As mentioned in our previous articles about the â€œBrain Drainâ€, it is not uncommon for wealthier countries to attract doctors from abroad in order to solve its doctor shortage. Although this practice is considered by some as an unethical short term solution, you canâ€™t blame the individuals that seek better paying jobs, better working conditions, better quality of life and better social and economic environments for them and their families.
Sweden, as an economic and social European magnet, is attracting an increasing number of physicians from abroad. Almost every other new medical license is granted to someone who was educated abroad.
According to the World Health Organization, the brain drain of doctors to rich countries is threatening to cause the collapse of healthcare systems in poor countries. Such a perception of the situation can be considered short-sighted, due to the fact that the global medical tourism phenomenon is constantly rising and the development of private health systems in less developed countries are starting to take over the public systemâ€™s short comings.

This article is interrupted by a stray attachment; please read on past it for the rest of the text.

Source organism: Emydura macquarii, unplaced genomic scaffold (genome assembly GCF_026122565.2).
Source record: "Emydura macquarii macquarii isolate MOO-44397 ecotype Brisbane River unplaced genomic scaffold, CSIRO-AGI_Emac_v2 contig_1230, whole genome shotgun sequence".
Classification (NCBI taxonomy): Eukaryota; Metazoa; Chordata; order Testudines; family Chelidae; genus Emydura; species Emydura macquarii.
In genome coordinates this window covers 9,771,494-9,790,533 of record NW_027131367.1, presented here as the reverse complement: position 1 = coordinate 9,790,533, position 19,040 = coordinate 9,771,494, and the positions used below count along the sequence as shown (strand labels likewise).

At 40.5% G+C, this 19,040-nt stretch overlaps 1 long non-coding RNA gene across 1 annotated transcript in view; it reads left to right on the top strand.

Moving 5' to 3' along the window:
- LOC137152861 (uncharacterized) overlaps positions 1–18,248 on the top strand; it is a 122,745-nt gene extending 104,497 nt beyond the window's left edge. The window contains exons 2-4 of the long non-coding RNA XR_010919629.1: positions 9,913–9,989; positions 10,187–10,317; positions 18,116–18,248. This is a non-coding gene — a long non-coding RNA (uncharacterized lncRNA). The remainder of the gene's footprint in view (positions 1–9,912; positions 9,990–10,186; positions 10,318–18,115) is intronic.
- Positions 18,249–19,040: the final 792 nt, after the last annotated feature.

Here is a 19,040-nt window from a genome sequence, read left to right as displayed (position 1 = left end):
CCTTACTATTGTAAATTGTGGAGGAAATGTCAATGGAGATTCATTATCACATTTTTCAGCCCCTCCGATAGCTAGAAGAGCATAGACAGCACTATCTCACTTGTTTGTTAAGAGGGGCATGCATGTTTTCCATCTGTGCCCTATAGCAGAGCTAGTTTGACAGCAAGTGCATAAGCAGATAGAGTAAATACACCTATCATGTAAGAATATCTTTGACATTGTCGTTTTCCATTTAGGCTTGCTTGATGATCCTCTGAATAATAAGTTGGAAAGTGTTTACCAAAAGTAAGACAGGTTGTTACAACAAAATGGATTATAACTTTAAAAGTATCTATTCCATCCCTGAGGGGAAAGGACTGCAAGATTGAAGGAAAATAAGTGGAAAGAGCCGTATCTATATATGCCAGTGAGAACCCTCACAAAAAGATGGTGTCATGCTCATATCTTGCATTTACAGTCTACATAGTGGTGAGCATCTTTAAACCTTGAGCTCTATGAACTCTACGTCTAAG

In 2007, 1.400 foreign physicians received medical licenses in Sweden â€“ the equivalent of 60% of all new licenses granted that year. At the same time there is a considerable shortage of doctors in poor countries, but many countries such as France and Germany continue recruiting doctors from abroad.
â€œItâ€™s a form of neo-colonialism,â€ stated Eva Nilsson BÃ¥genholm, head of the Swedish Medical Association.
Many Swedes also choose to study medicine abroad. Every third Swedish medical student studies abroad, stated the head of the Swedish Medical Students Union Yosef Tyson.
Many swedes attend medical school in Denmark, which has led Helge Sander, Danish Minister for Science, Technology and Innovation, to petition Sweden to increase its number of study places.